At this point, before moving forward, I feel it will be advantageous to read the first portion of the comments found under the heading "Conquest of the southern confederacy" in The New Bible Commentary. That reference states: "The news of the treaty between Israel and the Gibeonites was the signal for war. Five kings of the Amorites resolved not only to punish their former allies for their treachery, but to crush Joshua at a point where defeat would be fatal to his plans. The confederacy was led by Adoni-zedec, king of Jerusalem (cf. Melchi-zedek in Gn. xiv. 18), which had for long been a city of great influence; the other members were the kings of Hebron, Jarmuth, Lachish and Eglon. Their united forces laid siege to Gibeon, whose inhabitants urgently appealed for help. Joshua, encouraged by a reminder of his original commission (8; cf. i. 5), made a forced march by night from Gilgal, and fell upon the allied force at Gibeon."

Here, the Commentary mentions of the words in verse 10, "The Lord discomforted" "i.e. sent a panic among them, and they broke and fled, past Upper and Lower Beth-horon, which were linked by a pass, called at its upper end 'the ascent of Beth-horon' (10, RV), and at its lower end 'the going down (or descent) of Beth-horon' (11. RV), and leading down from the heights of Gibeon to the western plain, towards Makkedah and Azekah. But they were not destined to escape, for the Lord intervened once again to help His people, and a great storm of hailstones killed multitudes of them and completed the rout." Let us now pick up the actual Scripture passage thus described from verse 3, as follows:

3. Wherefore Adonizedek king of Jerusalem sent unto Hoham king of Hebron, and unto Piram king of Jarmuth, and unto Japhia king of Lachish, and unto Debir king of Eglon, saying,
4. Come up unto me, and help me, that we may smite Gibeon: for it hath made peace with Joshua and with the children of Israel.

We should remember that the fall of Jericho, Ai, and the submission of the Gibeonites had left vulnerable the whole central part of Canaan to Israelite advance. These kings to the south were intending to "close the gate", so to speak, on Israel's advance, for Israel would be cutting the land in half if they continued on their present path.

5. Therefore the five kings of the Amorites, the king of Jerusalem, the king of Hebron, the king of Jarmuth, the king of Lachish, the king of Eglon, gathered themselves together, and went up, they and all their hosts, and encamped before Gibeon, and made war against it.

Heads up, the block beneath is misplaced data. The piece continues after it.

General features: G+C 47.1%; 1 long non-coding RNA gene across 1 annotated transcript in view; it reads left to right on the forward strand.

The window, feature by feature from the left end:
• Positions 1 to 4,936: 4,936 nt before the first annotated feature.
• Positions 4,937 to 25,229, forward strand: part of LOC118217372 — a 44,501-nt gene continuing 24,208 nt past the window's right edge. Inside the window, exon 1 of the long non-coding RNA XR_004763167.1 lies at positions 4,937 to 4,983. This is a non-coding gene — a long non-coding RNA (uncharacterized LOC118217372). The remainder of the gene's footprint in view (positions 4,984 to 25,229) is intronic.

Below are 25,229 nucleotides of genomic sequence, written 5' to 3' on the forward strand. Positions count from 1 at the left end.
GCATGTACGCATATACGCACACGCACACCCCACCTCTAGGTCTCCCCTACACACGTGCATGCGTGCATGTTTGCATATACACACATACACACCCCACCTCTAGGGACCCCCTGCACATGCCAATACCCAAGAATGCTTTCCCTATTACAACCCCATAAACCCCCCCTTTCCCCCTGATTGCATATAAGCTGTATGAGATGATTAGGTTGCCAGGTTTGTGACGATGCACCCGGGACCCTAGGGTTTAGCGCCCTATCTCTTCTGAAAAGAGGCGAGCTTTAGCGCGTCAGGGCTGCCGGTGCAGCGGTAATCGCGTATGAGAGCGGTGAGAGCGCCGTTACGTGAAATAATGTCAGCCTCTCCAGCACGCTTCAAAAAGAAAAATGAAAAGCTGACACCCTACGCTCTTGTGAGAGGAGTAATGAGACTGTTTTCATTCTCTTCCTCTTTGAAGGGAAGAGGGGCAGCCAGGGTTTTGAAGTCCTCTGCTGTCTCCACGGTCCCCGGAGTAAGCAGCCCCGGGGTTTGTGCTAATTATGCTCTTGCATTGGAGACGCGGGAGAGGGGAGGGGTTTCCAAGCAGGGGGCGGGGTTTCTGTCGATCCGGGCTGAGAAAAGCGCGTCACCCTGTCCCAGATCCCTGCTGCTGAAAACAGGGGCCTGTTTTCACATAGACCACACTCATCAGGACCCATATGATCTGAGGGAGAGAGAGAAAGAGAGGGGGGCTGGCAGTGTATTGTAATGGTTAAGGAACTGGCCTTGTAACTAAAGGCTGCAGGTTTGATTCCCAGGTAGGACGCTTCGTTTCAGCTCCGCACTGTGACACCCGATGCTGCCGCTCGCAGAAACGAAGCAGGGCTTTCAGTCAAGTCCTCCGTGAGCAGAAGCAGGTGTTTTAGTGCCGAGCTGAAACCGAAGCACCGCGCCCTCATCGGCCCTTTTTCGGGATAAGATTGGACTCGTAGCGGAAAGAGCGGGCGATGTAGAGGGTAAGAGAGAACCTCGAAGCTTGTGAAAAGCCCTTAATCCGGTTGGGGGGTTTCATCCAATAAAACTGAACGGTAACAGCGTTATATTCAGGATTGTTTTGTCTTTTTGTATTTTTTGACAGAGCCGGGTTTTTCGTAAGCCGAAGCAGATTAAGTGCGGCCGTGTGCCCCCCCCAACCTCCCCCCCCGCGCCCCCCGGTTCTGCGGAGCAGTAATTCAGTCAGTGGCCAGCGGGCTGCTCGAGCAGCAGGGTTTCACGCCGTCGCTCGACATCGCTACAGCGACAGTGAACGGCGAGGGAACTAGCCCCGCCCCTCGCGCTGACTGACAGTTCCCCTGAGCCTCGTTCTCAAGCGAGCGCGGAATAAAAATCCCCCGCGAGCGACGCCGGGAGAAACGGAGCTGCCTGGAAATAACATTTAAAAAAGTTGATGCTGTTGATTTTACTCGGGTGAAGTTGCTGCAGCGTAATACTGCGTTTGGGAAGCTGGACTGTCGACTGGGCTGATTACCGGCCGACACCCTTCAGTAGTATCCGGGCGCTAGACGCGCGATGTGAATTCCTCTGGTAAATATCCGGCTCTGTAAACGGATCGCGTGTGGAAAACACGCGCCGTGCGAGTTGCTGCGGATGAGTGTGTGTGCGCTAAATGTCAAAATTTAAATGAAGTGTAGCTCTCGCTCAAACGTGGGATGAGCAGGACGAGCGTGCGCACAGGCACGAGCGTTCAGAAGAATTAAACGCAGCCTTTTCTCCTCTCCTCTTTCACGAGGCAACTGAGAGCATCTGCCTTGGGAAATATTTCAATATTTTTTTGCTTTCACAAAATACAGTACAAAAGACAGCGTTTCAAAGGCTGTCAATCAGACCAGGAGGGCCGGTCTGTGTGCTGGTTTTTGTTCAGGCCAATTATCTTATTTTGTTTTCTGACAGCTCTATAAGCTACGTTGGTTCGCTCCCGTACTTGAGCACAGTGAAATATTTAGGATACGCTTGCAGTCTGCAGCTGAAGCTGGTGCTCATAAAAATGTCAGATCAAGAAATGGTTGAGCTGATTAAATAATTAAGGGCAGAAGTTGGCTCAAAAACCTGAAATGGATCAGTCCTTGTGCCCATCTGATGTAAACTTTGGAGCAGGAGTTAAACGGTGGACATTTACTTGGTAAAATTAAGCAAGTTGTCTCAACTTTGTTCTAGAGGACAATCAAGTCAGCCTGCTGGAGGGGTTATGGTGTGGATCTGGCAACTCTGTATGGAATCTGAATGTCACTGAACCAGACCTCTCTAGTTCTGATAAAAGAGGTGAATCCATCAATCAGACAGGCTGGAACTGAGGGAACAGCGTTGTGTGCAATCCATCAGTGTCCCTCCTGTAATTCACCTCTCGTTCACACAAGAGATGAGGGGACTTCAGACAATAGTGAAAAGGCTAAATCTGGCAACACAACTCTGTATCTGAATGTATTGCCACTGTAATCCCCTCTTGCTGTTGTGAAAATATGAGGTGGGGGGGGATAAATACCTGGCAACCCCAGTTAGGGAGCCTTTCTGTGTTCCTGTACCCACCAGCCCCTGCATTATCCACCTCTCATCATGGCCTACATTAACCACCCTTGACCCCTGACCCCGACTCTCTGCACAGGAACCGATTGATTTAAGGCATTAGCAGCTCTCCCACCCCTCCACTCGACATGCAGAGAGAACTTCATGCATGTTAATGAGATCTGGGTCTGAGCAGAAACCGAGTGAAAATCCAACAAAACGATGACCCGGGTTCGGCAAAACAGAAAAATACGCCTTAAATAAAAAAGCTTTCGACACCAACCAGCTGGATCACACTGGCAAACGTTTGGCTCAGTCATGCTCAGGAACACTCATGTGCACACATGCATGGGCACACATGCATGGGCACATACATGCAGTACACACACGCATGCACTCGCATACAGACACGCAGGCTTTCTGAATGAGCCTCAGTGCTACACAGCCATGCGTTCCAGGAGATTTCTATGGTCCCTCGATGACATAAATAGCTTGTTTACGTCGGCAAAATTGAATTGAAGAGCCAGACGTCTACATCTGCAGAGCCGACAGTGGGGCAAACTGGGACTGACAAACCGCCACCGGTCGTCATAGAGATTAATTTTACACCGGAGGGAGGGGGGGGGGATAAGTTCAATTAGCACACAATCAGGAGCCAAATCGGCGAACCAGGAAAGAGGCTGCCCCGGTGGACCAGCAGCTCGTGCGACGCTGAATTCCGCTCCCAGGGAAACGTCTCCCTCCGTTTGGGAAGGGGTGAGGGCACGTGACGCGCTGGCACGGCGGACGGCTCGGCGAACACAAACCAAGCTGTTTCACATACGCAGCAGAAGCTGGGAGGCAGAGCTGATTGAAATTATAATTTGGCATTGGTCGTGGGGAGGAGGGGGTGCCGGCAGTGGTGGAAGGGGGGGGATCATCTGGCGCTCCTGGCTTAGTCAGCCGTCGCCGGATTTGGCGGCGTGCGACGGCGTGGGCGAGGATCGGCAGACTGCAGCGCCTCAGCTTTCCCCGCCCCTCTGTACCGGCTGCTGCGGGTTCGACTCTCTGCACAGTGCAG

6. And the men of Gibeon sent unto Joshua to the camp to Gilgal, saying, Slack not thy hand from thy servants; come up to us quickly, and save us, and help us: for all the kings of the Amorites that dwell in the mountains are gathered together against us.
7. So Joshua ascended from Gilgal, he, and all the people of war with him, and all the mighty men of valour.
8. And the LORD said unto Joshua, Fear them not: for I have delivered them into thine hand; there shall not a man of them stand before thee.
9. Joshua therefore came unto them suddenly, and went up from Gilgal all night.
10. And the LORD discomfited them before Israel, and slew them with a great slaughter at Gibeon, and chased them along the way that goeth up to Bethhoron, and smote them to Azekah, and unto Makkedah.

We can see that Joshua is not a military leader who fears to move through the dark hours of the night to achieve his tactical advantage. The whole force had apparently retired from Gibeon to Gilgal, leaving the people of those four cities to their peaceful pursuits, but when Joshua received news of the attack being brought against their new acquisition, the military requirement, seen independently from the acknowledgment of their contractual agreement with those Gibeonites, would have made such a sudden push through the night militarily necessary, and indeed advantageous to themselves. Surprising those who were mounting the defence of Canaan in this way would "slam the doorway wide open" so to speak, and it was designed by God's leadership, for He had, as we see, embolden Israel to come against their opposition without fear. Perhaps we ought to leave the study at this point and pick up our account next time.